Before I dive into that I want to say in regards to some of the more negative comments surround the video, I want to state that I've been overwhelmed with messages of support and love, from a lot of people that I admire within the trans community, but also from people who have really connected to the message. Getting those messages of support and love have meant the world, and I feel that a lot of people are getting the love put into this project and drawing the emotion from the piece that was always intended.

In fact, the majority of feedback that leans towards the negative have been questions and discussions, and that’s only healthy and right, and that’s what I want to dive into now.

A lot of the discussion has been around casting Andrew rather than a trans gender person in the lead roll. The narrative was always intended as Sandy (Andrew’s character) struggling with what he feels inside. He could be at the very early stages of identifying as being trans, or he’s just trying to connect with what makes him feel himself. I certainly didn’t want Sandy to be portrayed as someone that was confident and sure about their gender identity, or even sexual orientation, and asking Andrew to go to a place where he had to question and struggle with his masculinity and femininity created a hugely powerful performance; the uncertainty and insecurity and vulnerability was all there because he was experiencing it for the first time. I 100% stand by my decision to have cast Andrew Garfield in the roll, He gave an incredible performance. Throughout the whole process I would constantly switch between referring to Sandy as ‘he’ or ‘she’, because the character is never sure about his identity through out the whole piece. Sandy’s story deals with the uprooting, the questioning of the black-and-white, girl-and-boy world; as this world is all that Sandy knows.

I like to create my videos with an artistic sensibility, rather than pure storytelling; I want to draw from the music with colour and feeling. There’s a trend at the moment to make music videos short films. This was not a short film. This was a music video. I chose to paint with a broad brush-stroke. I wanted the piece to reach people. There should be life and celebration, as well as emotional reality.

I hope, in the future, this video will be seen as Sandy’s story. I never wanted to represent a whole community with Sandy’s role.

The ‘We Exist’ statement was always intended as ‘we’ meaning the better place; an accepting community. I wanted to link the narrative to drawing strength from listening to music. I’m sure everyone can connect to drawing strength from powerful music. For me, listening to bands such as Nirvana made me feel better. It made me feel like I wasn’t crazy. That everything that was happening to me; the inner pain and angst and the misplacement with where I was geographically and socially wasn’t just me, I wasn’t alone; and making journeys to go to concerts made me feel warm and connected on such a spiritual level. I wanted this song to be where Sandy drew strength.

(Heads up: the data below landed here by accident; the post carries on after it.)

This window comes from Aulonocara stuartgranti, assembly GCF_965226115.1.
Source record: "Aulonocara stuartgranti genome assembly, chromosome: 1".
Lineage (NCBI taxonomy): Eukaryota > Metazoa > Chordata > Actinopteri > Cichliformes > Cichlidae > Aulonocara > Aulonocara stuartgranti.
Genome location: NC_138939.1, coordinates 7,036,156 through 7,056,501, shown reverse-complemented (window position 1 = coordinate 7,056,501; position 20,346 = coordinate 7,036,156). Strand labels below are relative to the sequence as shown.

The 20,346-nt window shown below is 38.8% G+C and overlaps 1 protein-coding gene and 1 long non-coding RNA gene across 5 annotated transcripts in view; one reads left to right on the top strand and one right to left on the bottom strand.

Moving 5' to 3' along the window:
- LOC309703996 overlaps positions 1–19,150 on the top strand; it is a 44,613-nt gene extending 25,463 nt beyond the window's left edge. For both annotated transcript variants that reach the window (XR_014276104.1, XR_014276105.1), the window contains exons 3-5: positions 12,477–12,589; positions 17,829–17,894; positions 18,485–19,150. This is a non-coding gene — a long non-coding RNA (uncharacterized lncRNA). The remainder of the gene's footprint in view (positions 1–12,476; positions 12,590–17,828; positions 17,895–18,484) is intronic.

That’s why the dancing men and the crowd is so important. There’s strength in numbers, and I wanted to say that whatever people are going through, there is a community that supports them. In Arcade Fire’s song, the ‘We’ is sung from the perspective of a gay kid talking to their father. I never intended for Win’s lyrics to be interpreted as Sandy’s voice; and I wanted that to be made clear by the ending. It was essential that we see the band playing this song. It’s the music that gives Sandy the strength to hold his head up and take a bold step.

What I feel has resulted in the most amount of discussion has been the headlines around this film: “Andrew Garfield as Transgender”, “Andrew Garfield in Drag”, these two statements mean two very different things. That upset me. To me, it felt that already, from the outset, there’s the impression of the piece being an unresearched, sloppy piece of work, and I hate that. 

What warms my heart on YouTube is that there are threads under the video that are long and thorough. People are writing essays, not single sentences. There’s a passion there, and people are talking, reading and listening.

What upsets me is that there are a huge number of people leaving remarks, calling the video disgusting and disturbing, in regards to Sandy falls on a spectrum outside the norm.

The top comment on YouTube is currently:

America can keep shoving this trash down the rest of the world's throats but everyone knows it, the jig is up. They're finished as a society and this self-pitying gender bending won't save it.

… the line ‘self-pitying gender bending’ turns my stomach.

I feel like there are two plains of discussion here: one is the misinterpretation of Sandy being a representative of the trans community. His role was never intended that way. The other being the hatred and disgust felt by so many people towards anyone that falls anywhere on the spectrum of gender identity or sexual identity. 

I’m glad people are talking, but I think I’d also hugely underestimated how big-an-impact a music video can have.

It’s ultimately healthy for people to be talking and discussing.

Thank you David, honestly your words are as powerful as your images.

 

David Wilson is an openly gay film maker and artist, predominately working in the medium of music. Six years in his career has left him a nomadic director traveling between his origins in London working with a company called Colonel Blimp and his new home in Los Angeles and career with The Directors Bureau. His background is in animation, having studied at the University of Brighton but remaining a self-taught director, he is now engaging in writing and directing live action work.